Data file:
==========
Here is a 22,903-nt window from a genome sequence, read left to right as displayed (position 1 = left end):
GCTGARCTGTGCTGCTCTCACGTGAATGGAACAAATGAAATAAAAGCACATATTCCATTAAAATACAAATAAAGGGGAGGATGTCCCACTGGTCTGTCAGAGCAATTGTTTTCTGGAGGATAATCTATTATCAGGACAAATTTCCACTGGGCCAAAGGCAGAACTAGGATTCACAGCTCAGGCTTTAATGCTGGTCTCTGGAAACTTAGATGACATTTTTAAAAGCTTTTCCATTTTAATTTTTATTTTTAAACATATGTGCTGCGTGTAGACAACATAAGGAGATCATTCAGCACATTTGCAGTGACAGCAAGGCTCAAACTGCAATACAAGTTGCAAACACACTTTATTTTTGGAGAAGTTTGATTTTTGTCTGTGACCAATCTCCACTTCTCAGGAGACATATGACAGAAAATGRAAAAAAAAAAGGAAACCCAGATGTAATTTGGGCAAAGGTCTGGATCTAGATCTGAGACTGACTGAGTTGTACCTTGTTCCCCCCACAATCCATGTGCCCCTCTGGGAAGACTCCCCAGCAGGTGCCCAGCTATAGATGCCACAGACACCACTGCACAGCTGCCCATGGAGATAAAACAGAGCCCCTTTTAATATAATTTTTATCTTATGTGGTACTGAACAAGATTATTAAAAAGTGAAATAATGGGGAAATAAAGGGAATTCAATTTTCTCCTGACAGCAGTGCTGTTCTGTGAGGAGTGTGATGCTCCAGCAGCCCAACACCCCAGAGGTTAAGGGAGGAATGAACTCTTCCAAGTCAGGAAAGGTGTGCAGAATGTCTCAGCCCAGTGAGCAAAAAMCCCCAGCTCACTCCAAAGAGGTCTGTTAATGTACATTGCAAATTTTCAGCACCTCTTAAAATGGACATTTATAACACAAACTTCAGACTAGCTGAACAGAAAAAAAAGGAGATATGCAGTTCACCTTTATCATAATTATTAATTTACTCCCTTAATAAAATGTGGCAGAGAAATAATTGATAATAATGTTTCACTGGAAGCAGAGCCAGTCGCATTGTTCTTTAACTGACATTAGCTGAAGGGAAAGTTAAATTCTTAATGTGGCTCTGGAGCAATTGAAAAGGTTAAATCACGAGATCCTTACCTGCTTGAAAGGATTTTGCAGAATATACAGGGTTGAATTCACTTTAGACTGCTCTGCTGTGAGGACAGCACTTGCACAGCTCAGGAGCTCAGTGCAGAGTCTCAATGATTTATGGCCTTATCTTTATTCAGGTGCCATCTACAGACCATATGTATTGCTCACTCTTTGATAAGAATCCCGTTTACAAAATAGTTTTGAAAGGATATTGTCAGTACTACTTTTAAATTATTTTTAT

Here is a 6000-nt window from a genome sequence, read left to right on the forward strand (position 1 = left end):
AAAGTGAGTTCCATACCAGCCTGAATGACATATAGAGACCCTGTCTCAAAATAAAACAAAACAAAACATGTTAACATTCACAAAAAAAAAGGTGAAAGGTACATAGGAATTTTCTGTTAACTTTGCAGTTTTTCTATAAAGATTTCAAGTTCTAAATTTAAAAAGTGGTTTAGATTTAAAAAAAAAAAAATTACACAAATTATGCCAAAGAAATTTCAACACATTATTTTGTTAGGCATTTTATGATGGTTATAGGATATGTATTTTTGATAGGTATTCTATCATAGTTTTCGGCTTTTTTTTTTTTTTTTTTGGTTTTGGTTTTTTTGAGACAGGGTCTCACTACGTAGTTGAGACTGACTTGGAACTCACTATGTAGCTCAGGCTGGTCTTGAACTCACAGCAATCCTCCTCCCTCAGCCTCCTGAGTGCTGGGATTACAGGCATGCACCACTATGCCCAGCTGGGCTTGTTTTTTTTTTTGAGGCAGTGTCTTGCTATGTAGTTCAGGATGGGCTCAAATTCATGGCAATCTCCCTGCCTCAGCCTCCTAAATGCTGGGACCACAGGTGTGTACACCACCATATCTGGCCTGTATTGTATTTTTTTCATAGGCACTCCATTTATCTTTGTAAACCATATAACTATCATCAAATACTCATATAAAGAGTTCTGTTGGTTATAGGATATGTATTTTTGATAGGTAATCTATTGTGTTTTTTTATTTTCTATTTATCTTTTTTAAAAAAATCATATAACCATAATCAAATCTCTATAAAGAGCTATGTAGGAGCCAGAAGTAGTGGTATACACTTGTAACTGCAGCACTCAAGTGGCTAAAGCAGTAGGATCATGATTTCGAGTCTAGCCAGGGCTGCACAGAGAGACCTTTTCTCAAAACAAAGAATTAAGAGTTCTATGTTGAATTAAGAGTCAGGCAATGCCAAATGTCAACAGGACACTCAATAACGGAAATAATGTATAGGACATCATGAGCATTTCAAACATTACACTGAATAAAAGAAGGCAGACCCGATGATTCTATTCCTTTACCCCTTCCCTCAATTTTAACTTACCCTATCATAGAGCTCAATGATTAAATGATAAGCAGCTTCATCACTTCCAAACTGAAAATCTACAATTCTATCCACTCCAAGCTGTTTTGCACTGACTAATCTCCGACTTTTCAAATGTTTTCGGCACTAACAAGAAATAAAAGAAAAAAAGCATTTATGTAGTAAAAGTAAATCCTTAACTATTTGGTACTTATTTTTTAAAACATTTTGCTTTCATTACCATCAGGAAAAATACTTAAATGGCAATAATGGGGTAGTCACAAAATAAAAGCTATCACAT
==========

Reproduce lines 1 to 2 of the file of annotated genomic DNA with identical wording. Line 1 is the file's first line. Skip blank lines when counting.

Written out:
Here is a 22,903-nt window from a genome sequence, read left to right as displayed (position 1 = left end):
GCTGARCTGTGCTGCTCTCACGTGAATGGAACAAATGAAATAAAAGCACATATTCCATTAAAATACAAATAAAGGGGAGGATGTCCCACTGGTCTGTCAGAGCAATTGTTTTCTGGAGGATAATCTATTATCAGGACAAATTTCCACTGGGCCAAAGGCAGAACTAGGATTCACAGCTCAGGCTTTAATGCTGGTCTCTGGAAACTTAGATGACATTTTTAAAAGCTTTTCCATTTTAATTTTTATTTTTAAACATATGTGCTGCGTGTAGACAACATAAGGAGATCATTCAGCACATTTGCAGTGACAGCAAGGCTCAAACTGCAATACAAGTTGCAAACACACTTTATTTTTGGAGAAGTTTGATTTTTGTCTGTGACCAATCTCCACTTCTCAGGAGACATATGACAGAAAATGRAAAAAAAAAAGGAAACCCAGATGTAATTTGGGCAAAGGTCTGGATCTAGATCTGAGACTGACTGAGTTGTACCTTGTTCCCCCCACAATCCATGTGCCCCTCTGGGAAGACTCCCCAGCAGGTGCCCAGCTATAGATGCCACAGACACCACTGCACAGCTGCCCATGGAGATAAAACAGAGCCCCTTTTAATATAATTTTTATCTTATGTGGTACTGAACAAGATTATTAAAAAGTGAAATAATGGGGAAATAAAGGGAATTCAATTTTCTCCTGACAGCAGTGCTGTTCTGTGAGGAGTGTGATGCTCCAGCAGCCCAACACCCCAGAGGTTAAGGGAGGAATGAACTCTTCCAAGTCAGGAAAGGTGTGCAGAATGTCTCAGCCCAGTGAGCAAAAAMCCCCAGCTCACTCCAAAGAGGTCTGTTAATGTACATTGCAAATTTTCAGCACCTCTTAAAATGGACATTTATAACACAAACTTCAGACTAGCTGAACAGAAAAAAAAGGAGATATGCAGTTCACCTTTATCATAATTATTAATTTACTCCCTTAATAAAATGTGGCAGAGAAATAATTGATAATAATGTTTCACTGGAAGCAGAGCCAGTCGCATTGTTCTTTAACTGACATTAGCTGAAGGGAAAGTTAAATTCTTAATGTGGCTCTGGAGCAATTGAAAAGGTTAAATCACGAGATCCTTACCTGCTTGAAAGGATTTTGCAGAATATACAGGGTTGAATTCACTTTAGACTGCTCTGCTGTGAGGACAGCACTTGCACAGCTCAGGAGCTCAGTGCAGAGTCTCAATGATTTATGGCCTTATCTTTATTCAGGTGCCATCTACAGACCATATGTATTGCTCACTCTTTGATAAGAATCCCGTTTACAAAATAGTTTTGAAAGGATATTGTCAGTACTACTTTTAAATTATTTTTAT